By Ryan Diaz
At the end of Exodus 22, Yahweh implores the people of Israel to be His holy people. This injunction comes after a long and seemingly random list of laws and legal instructions. But on closer examination, these laws aren’t arbitrary at all. A thread runs through the list, tying them all together—these laws framed how the Israelites related to their neighbors, God, and possessions.
Holiness was more than a call to personal piety. Instead, it was a call to live rightly in relation to others. For the Israelites, holiness was a vocation. God called them to be a special people: His representatives, a kingdom of priests meant to bridge the gap between God and humanity. Thus their relational lives became an arena for their witness. Their religious worship was validated by how they interacted and engaged with the world. If they were to be God’s people, their relationships would have to be informed by God’s justice and mercy. Their identity was indelibly tied up with their relational lives, so failure to treat their fellow humans with dignity resulted in a fractured witness and God’s swift judgment.
How we relate to the world says much about who we are. God has called us to reflect His beauty and justice in how we engage with the world. Holiness has to be more than religious grandstanding, more than pious prayers, and theological posturing. We are called to “speak up for those who have no voice, for the justice of all who are dispossessed” (Proverbs 31:8). How we engage with others, handle our possessions, and relate to creation all help to witness God’s reality and the kingdom established through Jesus Christ. Our failure to do so inhibits the power of our witnesses and turns our worship into mere play-acting—symbols with no sacramental power, words devoid of the Word. A Christless expression of Christianity unable to preach the reality of Christ crucified with boldness. There is no witness without service, and service requires us to see others as God sees them, worthy of dignity and love.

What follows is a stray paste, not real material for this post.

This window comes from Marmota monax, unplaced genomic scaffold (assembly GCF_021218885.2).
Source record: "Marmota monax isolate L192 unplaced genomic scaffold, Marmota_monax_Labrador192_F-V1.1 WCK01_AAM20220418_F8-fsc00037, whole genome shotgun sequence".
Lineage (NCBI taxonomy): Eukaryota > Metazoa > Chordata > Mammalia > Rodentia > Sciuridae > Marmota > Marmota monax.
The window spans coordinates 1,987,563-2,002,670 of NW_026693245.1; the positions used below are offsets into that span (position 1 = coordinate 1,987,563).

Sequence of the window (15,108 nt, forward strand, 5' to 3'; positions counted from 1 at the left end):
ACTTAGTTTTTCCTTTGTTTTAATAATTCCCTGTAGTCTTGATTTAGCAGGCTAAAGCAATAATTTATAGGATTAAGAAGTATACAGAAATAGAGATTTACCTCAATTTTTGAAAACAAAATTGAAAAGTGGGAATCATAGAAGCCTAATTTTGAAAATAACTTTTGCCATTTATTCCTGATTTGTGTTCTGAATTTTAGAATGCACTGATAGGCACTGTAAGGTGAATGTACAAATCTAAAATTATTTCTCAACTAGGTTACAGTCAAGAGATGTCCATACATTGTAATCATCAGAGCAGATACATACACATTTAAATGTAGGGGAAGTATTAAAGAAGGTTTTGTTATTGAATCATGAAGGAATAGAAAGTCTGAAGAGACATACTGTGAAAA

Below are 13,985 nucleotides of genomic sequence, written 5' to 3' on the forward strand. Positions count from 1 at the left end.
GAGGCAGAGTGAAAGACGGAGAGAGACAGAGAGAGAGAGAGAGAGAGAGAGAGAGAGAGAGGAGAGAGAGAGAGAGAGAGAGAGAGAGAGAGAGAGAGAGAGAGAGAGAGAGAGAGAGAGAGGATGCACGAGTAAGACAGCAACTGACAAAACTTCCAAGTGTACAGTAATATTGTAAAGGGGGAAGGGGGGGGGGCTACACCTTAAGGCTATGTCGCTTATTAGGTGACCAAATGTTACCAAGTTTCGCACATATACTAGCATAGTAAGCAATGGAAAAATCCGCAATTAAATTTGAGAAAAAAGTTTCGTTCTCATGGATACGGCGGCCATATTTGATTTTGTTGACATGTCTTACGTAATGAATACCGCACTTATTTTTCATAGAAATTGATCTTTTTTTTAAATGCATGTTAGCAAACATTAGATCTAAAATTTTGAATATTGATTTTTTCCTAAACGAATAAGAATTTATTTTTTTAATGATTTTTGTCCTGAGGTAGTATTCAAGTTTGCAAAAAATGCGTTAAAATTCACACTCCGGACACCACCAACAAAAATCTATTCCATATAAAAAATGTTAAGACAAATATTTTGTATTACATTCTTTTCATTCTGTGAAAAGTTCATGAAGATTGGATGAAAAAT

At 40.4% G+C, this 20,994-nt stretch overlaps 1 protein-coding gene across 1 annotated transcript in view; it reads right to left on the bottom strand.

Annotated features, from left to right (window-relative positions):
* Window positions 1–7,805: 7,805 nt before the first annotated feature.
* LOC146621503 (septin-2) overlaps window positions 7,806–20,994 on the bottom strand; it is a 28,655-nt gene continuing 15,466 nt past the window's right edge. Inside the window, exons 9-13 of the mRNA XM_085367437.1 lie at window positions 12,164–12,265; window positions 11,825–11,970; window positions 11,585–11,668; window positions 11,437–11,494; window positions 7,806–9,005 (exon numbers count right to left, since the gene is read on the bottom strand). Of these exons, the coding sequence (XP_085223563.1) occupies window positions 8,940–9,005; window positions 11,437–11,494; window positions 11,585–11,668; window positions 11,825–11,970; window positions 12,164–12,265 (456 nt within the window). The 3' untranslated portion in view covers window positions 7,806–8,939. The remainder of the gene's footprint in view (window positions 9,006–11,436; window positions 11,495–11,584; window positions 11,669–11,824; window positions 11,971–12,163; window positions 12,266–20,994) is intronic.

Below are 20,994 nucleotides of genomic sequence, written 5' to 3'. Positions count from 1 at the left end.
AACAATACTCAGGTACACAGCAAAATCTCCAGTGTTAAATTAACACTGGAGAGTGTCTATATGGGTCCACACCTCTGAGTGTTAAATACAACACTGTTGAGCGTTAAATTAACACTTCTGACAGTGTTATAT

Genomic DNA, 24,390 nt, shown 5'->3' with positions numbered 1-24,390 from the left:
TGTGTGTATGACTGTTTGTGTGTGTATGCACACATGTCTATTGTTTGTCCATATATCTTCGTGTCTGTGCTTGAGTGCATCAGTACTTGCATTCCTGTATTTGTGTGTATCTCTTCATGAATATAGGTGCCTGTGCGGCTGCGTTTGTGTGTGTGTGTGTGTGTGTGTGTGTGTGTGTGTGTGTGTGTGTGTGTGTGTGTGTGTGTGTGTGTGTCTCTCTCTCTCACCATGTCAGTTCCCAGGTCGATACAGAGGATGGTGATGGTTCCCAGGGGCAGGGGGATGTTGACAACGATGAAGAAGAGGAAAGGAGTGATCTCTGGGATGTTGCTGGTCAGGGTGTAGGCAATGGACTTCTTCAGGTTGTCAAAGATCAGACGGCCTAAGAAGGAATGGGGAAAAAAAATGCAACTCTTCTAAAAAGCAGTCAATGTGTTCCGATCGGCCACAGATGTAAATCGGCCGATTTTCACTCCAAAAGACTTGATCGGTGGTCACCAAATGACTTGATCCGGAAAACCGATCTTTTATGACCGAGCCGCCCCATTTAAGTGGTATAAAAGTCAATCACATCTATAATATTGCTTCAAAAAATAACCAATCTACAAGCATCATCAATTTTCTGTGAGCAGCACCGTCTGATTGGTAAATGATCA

Today, God invites us to be His holy people and take stock of our relationships and interactions, and align them with His mercy and justice. This means taking a hard look at how we treat others, opening our eyes to those who are vulnerable, and responding in love to the oppressed. It means evaluating how we relate to our possessions and reexamining what we consume, repenting where we have failed, and confessing our brokenness in community. Ultimately this involves taking up our cross, ceasing seeking after our good, and instead seeking “the good of the other person” (1Corinthians 10:24). Living as Jesus lived: a self-giving life, a holy life, wholly consecrated to God and the service of others.
Post Comments (0)